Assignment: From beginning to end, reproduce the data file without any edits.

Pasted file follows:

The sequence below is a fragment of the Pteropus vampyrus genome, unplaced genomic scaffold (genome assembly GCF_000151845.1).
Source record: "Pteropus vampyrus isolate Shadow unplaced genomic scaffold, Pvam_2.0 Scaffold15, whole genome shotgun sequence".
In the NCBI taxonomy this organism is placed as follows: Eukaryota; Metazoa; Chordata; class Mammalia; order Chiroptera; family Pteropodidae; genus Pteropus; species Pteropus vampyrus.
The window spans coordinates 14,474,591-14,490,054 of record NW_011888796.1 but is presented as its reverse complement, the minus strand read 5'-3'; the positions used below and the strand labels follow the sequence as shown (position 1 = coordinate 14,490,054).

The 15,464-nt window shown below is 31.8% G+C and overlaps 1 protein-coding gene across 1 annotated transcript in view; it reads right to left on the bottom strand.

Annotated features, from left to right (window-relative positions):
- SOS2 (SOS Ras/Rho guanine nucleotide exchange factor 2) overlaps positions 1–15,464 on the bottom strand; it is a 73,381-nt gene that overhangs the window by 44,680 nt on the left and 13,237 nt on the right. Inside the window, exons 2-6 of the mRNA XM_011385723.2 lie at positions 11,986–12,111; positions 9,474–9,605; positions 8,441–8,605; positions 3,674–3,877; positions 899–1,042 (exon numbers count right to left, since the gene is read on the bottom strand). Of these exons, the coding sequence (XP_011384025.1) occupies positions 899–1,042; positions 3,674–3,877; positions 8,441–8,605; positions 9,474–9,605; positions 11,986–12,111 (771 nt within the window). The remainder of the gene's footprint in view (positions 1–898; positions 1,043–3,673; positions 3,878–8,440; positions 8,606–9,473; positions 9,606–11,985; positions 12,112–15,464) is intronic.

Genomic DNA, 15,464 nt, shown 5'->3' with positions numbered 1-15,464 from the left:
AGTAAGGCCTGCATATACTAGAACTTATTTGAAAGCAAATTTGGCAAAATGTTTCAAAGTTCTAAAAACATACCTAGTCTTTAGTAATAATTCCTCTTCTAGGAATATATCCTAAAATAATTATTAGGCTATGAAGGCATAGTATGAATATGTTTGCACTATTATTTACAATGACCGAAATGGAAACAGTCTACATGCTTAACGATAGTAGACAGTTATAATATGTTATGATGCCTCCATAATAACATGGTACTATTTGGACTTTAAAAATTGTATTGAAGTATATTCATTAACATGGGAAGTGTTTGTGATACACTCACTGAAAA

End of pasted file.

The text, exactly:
The sequence below is a fragment of the Pteropus vampyrus genome, unplaced genomic scaffold (genome assembly GCF_000151845.1).
Source record: "Pteropus vampyrus isolate Shadow unplaced genomic scaffold, Pvam_2.0 Scaffold15, whole genome shotgun sequence".
In the NCBI taxonomy this organism is placed as follows: Eukaryota; Metazoa; Chordata; class Mammalia; order Chiroptera; family Pteropodidae; genus Pteropus; species Pteropus vampyrus.
The window spans coordinates 14,474,591-14,490,054 of record NW_011888796.1 but is presented as its reverse complement, the minus strand read 5'-3'; the positions used below and the strand labels follow the sequence as shown (position 1 = coordinate 14,490,054).

The 15,464-nt window shown below is 31.8% G+C and overlaps 1 protein-coding gene across 1 annotated transcript in view; it reads right to left on the bottom strand.

Annotated features, from left to right (window-relative positions):
- SOS2 (SOS Ras/Rho guanine nucleotide exchange factor 2) overlaps positions 1–15,464 on the bottom strand; it is a 73,381-nt gene that overhangs the window by 44,680 nt on the left and 13,237 nt on the right. Inside the window, exons 2-6 of the mRNA XM_011385723.2 lie at positions 11,986–12,111; positions 9,474–9,605; positions 8,441–8,605; positions 3,674–3,877; positions 899–1,042 (exon numbers count right to left, since the gene is read on the bottom strand). Of these exons, the coding sequence (XP_011384025.1) occupies positions 899–1,042; positions 3,674–3,877; positions 8,441–8,605; positions 9,474–9,605; positions 11,986–12,111 (771 nt within the window). The remainder of the gene's footprint in view (positions 1–898; positions 1,043–3,673; positions 3,878–8,440; positions 8,606–9,473; positions 9,606–11,985; positions 12,112–15,464) is intronic.

Genomic DNA, 15,464 nt, shown 5'->3' with positions numbered 1-15,464 from the left:
AGTAAGGCCTGCATATACTAGAACTTATTTGAAAGCAAATTTGGCAAAATGTTTCAAAGTTCTAAAAACATACCTAGTCTTTAGTAATAATTCCTCTTCTAGGAATATATCCTAAAATAATTATTAGGCTATGAAGGCATAGTATGAATATGTTTGCACTATTATTTACAATGACCGAAATGGAAACAGTCTACATGCTTAACGATAGTAGACAGTTATAATATGTTATGATGCCTCCATAATAACATGGTACTATTTGGACTTTAAAAATTGTATTGAAGTATATTCATTAACATGGGAAGTGTTTGTGATACACTCACTGAAAA